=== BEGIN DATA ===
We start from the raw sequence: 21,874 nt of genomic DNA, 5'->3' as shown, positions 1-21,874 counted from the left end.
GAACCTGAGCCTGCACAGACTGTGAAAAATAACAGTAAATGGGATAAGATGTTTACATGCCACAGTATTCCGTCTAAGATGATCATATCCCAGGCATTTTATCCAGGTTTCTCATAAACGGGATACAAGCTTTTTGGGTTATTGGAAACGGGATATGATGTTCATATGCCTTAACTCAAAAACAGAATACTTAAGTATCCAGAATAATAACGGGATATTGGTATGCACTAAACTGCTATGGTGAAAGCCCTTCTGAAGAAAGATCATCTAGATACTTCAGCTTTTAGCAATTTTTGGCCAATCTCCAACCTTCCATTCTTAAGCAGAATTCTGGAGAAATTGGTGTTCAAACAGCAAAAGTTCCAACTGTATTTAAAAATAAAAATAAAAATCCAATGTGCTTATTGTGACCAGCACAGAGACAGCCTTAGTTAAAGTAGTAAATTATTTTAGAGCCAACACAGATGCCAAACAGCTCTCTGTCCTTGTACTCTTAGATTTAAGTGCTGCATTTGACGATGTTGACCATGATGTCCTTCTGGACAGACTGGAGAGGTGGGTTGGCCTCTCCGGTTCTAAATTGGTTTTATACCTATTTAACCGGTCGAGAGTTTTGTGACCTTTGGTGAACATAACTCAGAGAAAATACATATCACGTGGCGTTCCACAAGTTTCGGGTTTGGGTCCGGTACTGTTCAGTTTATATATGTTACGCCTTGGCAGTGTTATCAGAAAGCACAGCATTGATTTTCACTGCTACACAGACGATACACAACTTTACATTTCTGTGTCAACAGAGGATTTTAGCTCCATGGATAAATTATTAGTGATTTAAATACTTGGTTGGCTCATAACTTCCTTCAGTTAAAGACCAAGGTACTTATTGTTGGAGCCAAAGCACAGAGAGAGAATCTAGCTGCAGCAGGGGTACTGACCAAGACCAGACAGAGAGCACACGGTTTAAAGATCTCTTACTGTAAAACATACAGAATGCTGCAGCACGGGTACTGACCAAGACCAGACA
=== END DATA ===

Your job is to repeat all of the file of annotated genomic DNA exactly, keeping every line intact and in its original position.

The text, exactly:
We start from the raw sequence: 21,874 nt of genomic DNA, 5'->3' as shown, positions 1-21,874 counted from the left end.
GAACCTGAGCCTGCACAGACTGTGAAAAATAACAGTAAATGGGATAAGATGTTTACATGCCACAGTATTCCGTCTAAGATGATCATATCCCAGGCATTTTATCCAGGTTTCTCATAAACGGGATACAAGCTTTTTGGGTTATTGGAAACGGGATATGATGTTCATATGCCTTAACTCAAAAACAGAATACTTAAGTATCCAGAATAATAACGGGATATTGGTATGCACTAAACTGCTATGGTGAAAGCCCTTCTGAAGAAAGATCATCTAGATACTTCAGCTTTTAGCAATTTTTGGCCAATCTCCAACCTTCCATTCTTAAGCAGAATTCTGGAGAAATTGGTGTTCAAACAGCAAAAGTTCCAACTGTATTTAAAAATAAAAATAAAAATCCAATGTGCTTATTGTGACCAGCACAGAGACAGCCTTAGTTAAAGTAGTAAATTATTTTAGAGCCAACACAGATGCCAAACAGCTCTCTGTCCTTGTACTCTTAGATTTAAGTGCTGCATTTGACGATGTTGACCATGATGTCCTTCTGGACAGACTGGAGAGGTGGGTTGGCCTCTCCGGTTCTAAATTGGTTTTATACCTATTTAACCGGTCGAGAGTTTTGTGACCTTTGGTGAACATAACTCAGAGAAAATACATATCACGTGGCGTTCCACAAGTTTCGGGTTTGGGTCCGGTACTGTTCAGTTTATATATGTTACGCCTTGGCAGTGTTATCAGAAAGCACAGCATTGATTTTCACTGCTACACAGACGATACACAACTTTACATTTCTGTGTCAACAGAGGATTTTAGCTCCATGGATAAATTATTAGTGATTTAAATACTTGGTTGGCTCATAACTTCCTTCAGTTAAAGACCAAGGTACTTATTGTTGGAGCCAAAGCACAGAGAGAGAATCTAGCTGCAGCAGGGGTACTGACCAAGACCAGACAGAGAGCACACGGTTTAAAGATCTCTTACTGTAAAACATACAGAATGCTGCAGCACGGGTACTGACCAAGACCAGACA